- any of a genus (Echinacea) of North American plants of the composite family, esp. a coneflower (E. purpurea) with purple flowers
- a medicinal herb made from the roots, leaves, etc. of certain of these plants
- Any of several coneflowers of the genus Echinacea, having usually pinkish-purple ray flowers.
- The roots, seeds, or other parts of such a plant, used in herbal medicine.
Origin of echinaceaNew Latin Echīnācea genus name from Latin echīnus sea urchin (from its rough leaves) ; see echinus .
eastern purple coneflower
(countable and uncountable, plural echinaceas)
- (plant of genus Echinacea): purple coneflower
From scientific Latin Echinacea, from Ancient Greek ἐχῖνος (ekhinos, “hedgehog”) (because of the soft "spines" in the centre of the flower) + -acea.
Echinus (“species of anemone”) + -acea
- Several different varieties of Echinacea may be available form garden supply shops where you live, but if you want to devote a mass planting area to the lovely coneflower, you might need a mail order or Internet source.
- Echinacea plants are a great addition to a mixed flower bed, but since there are so many different choices in the Echinacea world today, why not consider a whole bed devoted to these fun flowers?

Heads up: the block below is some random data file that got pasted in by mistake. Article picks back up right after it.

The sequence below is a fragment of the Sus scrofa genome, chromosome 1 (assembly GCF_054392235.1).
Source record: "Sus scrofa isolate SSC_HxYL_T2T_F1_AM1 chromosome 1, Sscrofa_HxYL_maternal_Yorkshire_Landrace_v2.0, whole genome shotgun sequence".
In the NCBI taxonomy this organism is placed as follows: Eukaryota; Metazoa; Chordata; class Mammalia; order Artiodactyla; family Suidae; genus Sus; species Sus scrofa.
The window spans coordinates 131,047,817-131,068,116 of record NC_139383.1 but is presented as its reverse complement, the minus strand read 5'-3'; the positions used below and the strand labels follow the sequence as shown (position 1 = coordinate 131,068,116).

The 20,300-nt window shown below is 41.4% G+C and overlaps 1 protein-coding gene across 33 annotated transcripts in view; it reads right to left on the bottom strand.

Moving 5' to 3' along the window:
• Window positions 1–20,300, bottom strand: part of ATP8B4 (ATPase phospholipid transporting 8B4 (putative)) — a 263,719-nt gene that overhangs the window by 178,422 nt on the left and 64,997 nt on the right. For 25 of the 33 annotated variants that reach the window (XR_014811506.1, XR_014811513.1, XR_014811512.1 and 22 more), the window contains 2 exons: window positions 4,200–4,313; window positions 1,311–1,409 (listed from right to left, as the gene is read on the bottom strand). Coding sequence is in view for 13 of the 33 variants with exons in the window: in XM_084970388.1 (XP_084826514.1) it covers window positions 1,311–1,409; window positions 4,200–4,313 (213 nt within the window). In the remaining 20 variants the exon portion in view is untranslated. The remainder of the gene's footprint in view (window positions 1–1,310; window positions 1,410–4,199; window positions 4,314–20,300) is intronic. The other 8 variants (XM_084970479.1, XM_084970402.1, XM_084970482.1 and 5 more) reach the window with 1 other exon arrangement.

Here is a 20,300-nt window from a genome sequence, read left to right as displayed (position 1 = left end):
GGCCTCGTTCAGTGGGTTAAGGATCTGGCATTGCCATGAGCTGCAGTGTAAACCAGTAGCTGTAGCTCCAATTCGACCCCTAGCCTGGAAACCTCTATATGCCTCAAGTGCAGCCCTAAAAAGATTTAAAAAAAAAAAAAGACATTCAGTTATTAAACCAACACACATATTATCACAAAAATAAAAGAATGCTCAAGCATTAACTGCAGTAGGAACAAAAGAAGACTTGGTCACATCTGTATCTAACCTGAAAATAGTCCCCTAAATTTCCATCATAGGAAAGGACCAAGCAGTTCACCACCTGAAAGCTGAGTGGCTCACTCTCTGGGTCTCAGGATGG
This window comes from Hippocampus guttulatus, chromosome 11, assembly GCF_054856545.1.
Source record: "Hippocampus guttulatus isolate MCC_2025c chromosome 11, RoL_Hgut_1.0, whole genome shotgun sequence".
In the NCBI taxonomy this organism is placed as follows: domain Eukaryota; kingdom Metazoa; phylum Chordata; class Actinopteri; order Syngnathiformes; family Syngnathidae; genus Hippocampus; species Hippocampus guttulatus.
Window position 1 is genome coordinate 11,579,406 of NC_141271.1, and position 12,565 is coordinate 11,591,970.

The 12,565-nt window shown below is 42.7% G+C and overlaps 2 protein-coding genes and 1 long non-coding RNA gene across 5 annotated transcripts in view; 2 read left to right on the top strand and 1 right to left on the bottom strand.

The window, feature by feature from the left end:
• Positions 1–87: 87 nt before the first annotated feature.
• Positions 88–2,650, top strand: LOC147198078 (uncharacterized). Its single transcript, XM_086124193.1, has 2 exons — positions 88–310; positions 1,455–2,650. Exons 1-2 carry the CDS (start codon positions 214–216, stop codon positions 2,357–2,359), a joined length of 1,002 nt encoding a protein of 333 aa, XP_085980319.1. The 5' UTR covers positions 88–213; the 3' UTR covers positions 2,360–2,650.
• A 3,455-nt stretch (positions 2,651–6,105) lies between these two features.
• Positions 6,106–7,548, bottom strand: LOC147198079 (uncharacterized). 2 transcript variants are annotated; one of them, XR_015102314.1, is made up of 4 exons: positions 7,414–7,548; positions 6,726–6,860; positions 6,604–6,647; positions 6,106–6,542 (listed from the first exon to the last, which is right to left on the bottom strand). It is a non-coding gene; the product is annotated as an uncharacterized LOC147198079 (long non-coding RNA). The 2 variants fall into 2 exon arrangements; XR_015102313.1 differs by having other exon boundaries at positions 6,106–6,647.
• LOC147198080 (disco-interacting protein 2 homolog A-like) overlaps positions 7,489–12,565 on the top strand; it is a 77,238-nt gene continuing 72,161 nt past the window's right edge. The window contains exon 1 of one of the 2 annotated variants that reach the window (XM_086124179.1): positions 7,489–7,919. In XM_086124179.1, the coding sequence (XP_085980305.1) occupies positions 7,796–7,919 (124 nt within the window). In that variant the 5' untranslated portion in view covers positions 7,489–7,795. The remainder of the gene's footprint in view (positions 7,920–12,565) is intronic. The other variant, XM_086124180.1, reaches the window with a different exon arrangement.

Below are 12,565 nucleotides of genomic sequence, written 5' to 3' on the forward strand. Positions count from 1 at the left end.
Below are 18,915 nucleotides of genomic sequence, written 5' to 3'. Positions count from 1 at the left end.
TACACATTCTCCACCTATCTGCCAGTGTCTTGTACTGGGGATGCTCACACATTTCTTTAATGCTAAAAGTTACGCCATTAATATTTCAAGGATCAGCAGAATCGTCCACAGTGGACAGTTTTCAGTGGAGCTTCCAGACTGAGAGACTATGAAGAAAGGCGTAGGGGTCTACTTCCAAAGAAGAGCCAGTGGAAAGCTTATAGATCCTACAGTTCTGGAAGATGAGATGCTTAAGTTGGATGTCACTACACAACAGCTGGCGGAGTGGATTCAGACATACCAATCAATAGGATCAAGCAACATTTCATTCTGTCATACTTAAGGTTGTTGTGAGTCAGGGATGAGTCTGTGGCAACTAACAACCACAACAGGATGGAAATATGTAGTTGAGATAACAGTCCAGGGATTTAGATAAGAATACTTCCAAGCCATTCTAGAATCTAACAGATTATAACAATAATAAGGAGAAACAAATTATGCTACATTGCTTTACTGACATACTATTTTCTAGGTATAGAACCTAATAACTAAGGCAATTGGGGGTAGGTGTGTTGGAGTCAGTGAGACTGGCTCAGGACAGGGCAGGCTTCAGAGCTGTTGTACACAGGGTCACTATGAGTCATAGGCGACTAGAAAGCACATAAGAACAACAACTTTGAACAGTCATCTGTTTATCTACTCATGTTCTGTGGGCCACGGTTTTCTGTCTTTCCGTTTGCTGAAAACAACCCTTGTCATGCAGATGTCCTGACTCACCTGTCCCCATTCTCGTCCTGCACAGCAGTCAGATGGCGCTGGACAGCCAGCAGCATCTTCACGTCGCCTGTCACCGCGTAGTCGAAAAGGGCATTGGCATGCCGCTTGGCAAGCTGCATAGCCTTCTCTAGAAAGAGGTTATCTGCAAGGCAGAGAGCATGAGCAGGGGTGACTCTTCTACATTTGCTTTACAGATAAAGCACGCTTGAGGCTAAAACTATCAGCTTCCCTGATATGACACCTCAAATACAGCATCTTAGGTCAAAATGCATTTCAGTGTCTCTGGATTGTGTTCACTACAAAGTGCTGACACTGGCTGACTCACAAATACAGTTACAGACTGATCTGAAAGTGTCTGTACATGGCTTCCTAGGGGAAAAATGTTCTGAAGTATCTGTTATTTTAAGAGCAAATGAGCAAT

- Calendula (Calendula officinalis) and cleavers (Galium aparine) target the lymphatic system, while echinacea (Echinacea spp.) and astragalus (Astragalus membranaceus)stimulate the immune system.
- It is easy to think that taking herbs to boost the immune system would naturally protect you from hay fever, but sometimes immune boosting herbs, such as echinacea, can cause further allergies.
- With all the new varieties of Echinacea plants out there, in a wonderful range of colors, you'll wish you had room in your garden for more of the different Echinacea varieties.